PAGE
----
The nation's worst drought in a half-century has spread, and 76 counties in six Midwestern states were declared disaster areas Wednesday as the Obama administration added them to the more than 1,300 counties already on the list.
At least two-thirds of the area of the contiguous United States is experiencing moderate to exceptional drought, said the U.S. Department of Agriculture's Drought Monitor. Hot, dry conditions have caused significant damage to corn, soybeans, pastures and rangeland from California to upstate New York, the USDA said. Wednesday's disaster declaration for counties in Indiana, Illinois, Michigan, Wisconsin, Nebraska and Kansas made "all qualified farm operators ... eligible for low-interest emergency loans," it said.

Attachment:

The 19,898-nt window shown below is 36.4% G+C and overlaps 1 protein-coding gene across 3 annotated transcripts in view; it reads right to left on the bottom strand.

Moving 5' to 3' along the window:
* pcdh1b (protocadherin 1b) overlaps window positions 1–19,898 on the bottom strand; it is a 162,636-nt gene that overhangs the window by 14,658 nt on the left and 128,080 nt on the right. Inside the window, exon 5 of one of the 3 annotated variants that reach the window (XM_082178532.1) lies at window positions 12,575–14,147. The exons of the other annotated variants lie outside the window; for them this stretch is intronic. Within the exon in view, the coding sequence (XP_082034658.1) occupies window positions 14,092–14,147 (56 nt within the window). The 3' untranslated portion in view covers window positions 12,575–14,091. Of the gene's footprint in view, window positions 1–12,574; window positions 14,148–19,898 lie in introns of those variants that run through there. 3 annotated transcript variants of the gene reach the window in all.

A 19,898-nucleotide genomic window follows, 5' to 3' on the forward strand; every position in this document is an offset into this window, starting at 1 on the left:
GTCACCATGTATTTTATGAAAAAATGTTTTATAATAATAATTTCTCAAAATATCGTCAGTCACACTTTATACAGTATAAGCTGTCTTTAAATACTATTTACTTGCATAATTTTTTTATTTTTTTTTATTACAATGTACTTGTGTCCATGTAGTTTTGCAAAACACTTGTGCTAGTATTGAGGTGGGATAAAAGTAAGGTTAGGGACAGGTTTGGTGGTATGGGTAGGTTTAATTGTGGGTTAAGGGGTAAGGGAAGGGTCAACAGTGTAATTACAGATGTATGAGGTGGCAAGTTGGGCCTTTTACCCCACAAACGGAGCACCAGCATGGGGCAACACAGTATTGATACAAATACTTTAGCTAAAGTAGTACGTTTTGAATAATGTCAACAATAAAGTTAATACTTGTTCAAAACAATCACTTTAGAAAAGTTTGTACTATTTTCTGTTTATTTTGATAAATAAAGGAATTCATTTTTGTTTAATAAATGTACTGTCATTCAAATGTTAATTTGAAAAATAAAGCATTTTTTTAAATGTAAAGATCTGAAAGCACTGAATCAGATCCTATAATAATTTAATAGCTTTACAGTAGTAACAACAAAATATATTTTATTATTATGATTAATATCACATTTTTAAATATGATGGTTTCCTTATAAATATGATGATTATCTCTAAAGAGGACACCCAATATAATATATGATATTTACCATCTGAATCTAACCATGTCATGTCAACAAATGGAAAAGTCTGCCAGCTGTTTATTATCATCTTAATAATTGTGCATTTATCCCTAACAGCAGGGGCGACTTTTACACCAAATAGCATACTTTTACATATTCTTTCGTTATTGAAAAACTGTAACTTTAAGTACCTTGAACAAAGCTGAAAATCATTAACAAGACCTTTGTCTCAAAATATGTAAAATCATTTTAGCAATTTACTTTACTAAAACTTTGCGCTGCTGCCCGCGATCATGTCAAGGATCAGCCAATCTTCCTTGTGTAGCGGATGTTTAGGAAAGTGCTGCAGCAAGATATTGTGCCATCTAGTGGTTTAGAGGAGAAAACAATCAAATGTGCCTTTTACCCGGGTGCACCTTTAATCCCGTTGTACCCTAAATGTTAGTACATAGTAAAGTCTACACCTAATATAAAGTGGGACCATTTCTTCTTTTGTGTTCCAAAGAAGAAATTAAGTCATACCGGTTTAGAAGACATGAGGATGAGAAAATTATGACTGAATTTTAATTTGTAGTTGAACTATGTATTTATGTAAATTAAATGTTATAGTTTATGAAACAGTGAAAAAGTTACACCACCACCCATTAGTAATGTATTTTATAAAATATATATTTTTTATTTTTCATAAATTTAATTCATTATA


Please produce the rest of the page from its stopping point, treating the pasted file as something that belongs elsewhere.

Agriculture Secretary Tom Vilsack said he met with President Obama last week to discuss what the agency could do to help. Crop farmers are usually insured against losses, but they often struggle to pay insurance premiums in hard times. Livestock farmers are generally uninsured and rely on loans to cover the loss of animals and the expense of hauling water and feed. Vilsack said the USDA would lower loan interest rates and allow livestock farmers to use more acres in the Conservation Reserve Program for haying and grazing. Also, the USDA planned to encourage insurance companies to give farmers a grace period for unpaid premiums. The USDA has designated 1,369 counties in 31 states as disaster areas -- 1,234 because of drought. Sixty-seven percent of the nation's livestock pastures are in areas affected by drought.